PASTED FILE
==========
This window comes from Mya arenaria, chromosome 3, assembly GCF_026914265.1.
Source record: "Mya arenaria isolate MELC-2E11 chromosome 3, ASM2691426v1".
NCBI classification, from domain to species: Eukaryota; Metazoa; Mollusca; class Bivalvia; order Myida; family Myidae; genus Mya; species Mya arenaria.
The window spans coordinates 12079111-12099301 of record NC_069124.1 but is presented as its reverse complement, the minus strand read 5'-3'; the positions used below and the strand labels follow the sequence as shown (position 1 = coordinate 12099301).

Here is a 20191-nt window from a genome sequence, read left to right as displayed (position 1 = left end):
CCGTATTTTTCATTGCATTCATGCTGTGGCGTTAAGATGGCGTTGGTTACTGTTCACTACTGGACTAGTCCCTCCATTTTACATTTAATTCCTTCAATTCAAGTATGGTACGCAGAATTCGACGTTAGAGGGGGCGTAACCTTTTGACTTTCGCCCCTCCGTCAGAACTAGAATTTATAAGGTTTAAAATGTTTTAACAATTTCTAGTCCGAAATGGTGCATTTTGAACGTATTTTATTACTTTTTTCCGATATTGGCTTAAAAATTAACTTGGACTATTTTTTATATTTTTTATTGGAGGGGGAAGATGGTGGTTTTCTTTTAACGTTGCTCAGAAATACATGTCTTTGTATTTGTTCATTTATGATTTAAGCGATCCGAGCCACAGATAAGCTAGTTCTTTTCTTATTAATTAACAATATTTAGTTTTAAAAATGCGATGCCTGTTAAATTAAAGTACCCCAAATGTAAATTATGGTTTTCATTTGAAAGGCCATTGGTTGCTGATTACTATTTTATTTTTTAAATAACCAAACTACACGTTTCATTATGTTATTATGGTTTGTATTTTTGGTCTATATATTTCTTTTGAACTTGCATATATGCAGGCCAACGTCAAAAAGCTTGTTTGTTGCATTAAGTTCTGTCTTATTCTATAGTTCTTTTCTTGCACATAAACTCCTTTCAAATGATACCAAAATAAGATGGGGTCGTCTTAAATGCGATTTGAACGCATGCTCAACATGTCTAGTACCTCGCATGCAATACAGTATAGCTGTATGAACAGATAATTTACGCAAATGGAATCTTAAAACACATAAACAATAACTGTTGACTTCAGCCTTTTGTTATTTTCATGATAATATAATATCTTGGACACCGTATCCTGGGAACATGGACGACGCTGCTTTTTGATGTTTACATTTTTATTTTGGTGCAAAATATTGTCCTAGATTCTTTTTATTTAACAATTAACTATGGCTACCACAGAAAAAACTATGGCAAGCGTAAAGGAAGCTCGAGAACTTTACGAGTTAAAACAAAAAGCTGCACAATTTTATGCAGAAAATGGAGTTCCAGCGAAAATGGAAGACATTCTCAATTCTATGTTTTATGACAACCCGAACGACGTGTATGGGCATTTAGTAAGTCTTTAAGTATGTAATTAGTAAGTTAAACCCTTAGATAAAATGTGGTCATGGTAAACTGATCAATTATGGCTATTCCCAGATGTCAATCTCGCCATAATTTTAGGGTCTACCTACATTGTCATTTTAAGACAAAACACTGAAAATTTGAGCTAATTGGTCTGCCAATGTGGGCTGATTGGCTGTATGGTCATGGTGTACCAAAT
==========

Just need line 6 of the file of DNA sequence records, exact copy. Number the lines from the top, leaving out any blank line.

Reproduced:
CCGTATTTTTCATTGCATTCATGCTGTGGCGTTAAGATGGCGTTGGTTACTGTTCACTACTGGACTAGTCCCTCCATTTTACATTTAATTCCTTCAATTCAAGTATGGTACGCAGAATTCGACGTTAGAGGGGGCGTAACCTTTTGACTTTCGCCCCTCCGTCAGAACTAGAATTTATAAGGTTTAAAATGTTTTAACAATTTCTAGTCCGAAATGGTGCATTTTGAACGTATTTTATTACTTTTTTCCGATATTGGCTTAAAAATTAACTTGGACTATTTTTTATATTTTTTATTGGAGGGGGAAGATGGTGGTTTTCTTTTAACGTTGCTCAGAAATACATGTCTTTGTATTTGTTCATTTATGATTTAAGCGATCCGAGCCACAGATAAGCTAGTTCTTTTCTTATTAATTAACAATATTTAGTTTTAAAAATGCGATGCCTGTTAAATTAAAGTACCCCAAATGTAAATTATGGTTTTCATTTGAAAGGCCATTGGTTGCTGATTACTATTTTATTTTTTAAATAACCAAACTACACGTTTCATTATGTTATTATGGTTTGTATTTTTGGTCTATATATTTCTTTTGAACTTGCATATATGCAGGCCAACGTCAAAAAGCTTGTTTGTTGCATTAAGTTCTGTCTTATTCTATAGTTCTTTTCTTGCACATAAACTCCTTTCAAATGATACCAAAATAAGATGGGGTCGTCTTAAATGCGATTTGAACGCATGCTCAACATGTCTAGTACCTCGCATGCAATACAGTATAGCTGTATGAACAGATAATTTACGCAAATGGAATCTTAAAACACATAAACAATAACTGTTGACTTCAGCCTTTTGTTATTTTCATGATAATATAATATCTTGGACACCGTATCCTGGGAACATGGACGACGCTGCTTTTTGATGTTTACATTTTTATTTTGGTGCAAAATATTGTCCTAGATTCTTTTTATTTAACAATTAACTATGGCTACCACAGAAAAAACTATGGCAAGCGTAAAGGAAGCTCGAGAACTTTACGAGTTAAAACAAAAAGCTGCACAATTTTATGCAGAAAATGGAGTTCCAGCGAAAATGGAAGACATTCTCAATTCTATGTTTTATGACAACCCGAACGACGTGTATGGGCATTTAGTAAGTCTTTAAGTATGTAATTAGTAAGTTAAACCCTTAGATAAAATGTGGTCATGGTAAACTGATCAATTATGGCTATTCCCAGATGTCAATCTCGCCATAATTTTAGGGTCTACCTACATTGTCATTTTAAGACAAAACACTGAAAATTTGAGCTAATTGGTCTGCCAATGTGGGCTGATTGGCTGTATGGTCATGGTGTACCAAAT